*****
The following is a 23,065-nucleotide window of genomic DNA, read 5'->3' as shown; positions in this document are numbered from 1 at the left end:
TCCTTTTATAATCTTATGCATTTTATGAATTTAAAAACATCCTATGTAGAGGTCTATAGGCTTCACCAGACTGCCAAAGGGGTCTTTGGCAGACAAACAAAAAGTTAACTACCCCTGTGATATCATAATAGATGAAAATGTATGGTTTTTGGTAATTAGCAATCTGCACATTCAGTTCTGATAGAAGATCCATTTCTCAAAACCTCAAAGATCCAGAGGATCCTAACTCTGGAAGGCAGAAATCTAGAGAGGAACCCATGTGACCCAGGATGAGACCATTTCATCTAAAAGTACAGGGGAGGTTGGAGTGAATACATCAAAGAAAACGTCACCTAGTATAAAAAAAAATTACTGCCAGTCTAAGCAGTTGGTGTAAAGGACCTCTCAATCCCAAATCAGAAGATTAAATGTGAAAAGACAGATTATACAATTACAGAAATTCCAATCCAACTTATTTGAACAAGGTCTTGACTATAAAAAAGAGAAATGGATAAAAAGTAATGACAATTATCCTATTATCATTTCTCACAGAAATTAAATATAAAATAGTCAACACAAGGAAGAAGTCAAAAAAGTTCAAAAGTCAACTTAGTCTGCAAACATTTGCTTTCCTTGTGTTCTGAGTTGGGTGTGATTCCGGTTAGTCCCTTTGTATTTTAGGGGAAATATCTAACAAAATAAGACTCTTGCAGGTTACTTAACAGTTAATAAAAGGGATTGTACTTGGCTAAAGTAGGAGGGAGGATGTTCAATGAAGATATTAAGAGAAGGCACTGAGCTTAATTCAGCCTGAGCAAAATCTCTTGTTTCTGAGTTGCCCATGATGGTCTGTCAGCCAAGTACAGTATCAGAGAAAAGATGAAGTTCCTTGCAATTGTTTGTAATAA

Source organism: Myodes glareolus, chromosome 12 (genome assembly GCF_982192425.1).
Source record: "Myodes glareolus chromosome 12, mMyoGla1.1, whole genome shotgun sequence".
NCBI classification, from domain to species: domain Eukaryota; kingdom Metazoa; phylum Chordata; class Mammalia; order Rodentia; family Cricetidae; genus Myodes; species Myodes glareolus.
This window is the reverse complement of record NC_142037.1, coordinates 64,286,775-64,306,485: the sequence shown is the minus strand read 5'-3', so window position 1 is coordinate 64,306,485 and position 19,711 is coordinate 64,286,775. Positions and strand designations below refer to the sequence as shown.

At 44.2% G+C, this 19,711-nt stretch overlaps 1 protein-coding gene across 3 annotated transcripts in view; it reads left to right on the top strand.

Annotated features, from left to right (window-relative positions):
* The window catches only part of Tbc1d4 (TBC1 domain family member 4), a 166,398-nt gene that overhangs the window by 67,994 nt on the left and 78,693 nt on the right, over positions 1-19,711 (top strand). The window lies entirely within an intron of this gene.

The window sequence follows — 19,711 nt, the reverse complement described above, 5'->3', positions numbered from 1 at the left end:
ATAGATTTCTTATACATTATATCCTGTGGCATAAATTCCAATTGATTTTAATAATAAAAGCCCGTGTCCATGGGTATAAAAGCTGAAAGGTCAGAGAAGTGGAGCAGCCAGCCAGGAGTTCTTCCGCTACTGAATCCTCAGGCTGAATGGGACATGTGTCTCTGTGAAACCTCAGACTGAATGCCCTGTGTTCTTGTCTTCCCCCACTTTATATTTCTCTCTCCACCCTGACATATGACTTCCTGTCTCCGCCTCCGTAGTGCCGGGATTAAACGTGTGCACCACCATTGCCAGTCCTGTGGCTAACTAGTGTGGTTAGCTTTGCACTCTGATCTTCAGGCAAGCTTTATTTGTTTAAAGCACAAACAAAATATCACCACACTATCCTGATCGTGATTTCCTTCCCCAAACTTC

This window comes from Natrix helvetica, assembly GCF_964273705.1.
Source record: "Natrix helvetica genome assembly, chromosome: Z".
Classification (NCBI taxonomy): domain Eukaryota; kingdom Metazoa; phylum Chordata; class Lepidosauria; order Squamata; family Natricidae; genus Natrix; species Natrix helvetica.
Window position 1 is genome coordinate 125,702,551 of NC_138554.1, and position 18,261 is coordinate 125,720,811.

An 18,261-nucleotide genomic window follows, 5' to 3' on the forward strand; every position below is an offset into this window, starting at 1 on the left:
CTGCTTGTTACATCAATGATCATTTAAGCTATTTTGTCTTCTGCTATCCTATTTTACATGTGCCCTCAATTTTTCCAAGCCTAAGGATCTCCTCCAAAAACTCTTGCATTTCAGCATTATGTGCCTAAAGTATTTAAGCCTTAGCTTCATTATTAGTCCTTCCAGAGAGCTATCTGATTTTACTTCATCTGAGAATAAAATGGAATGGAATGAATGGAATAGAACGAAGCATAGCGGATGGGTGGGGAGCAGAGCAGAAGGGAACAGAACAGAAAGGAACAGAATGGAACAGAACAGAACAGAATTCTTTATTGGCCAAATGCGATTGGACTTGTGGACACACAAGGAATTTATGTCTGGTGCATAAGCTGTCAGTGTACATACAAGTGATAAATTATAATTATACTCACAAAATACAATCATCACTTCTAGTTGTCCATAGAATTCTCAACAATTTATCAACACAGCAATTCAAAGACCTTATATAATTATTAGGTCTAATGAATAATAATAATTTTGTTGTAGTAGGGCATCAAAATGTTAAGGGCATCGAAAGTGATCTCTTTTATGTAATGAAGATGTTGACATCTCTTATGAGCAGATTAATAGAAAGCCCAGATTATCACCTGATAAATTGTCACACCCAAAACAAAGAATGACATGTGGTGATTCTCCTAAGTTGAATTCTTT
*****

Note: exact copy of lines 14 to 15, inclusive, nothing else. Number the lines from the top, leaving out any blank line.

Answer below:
Classification (NCBI taxonomy): domain Eukaryota; kingdom Metazoa; phylum Chordata; class Lepidosauria; order Squamata; family Natricidae; genus Natrix; species Natrix helvetica.
Window position 1 is genome coordinate 125,702,551 of NC_138554.1, and position 18,261 is coordinate 125,720,811.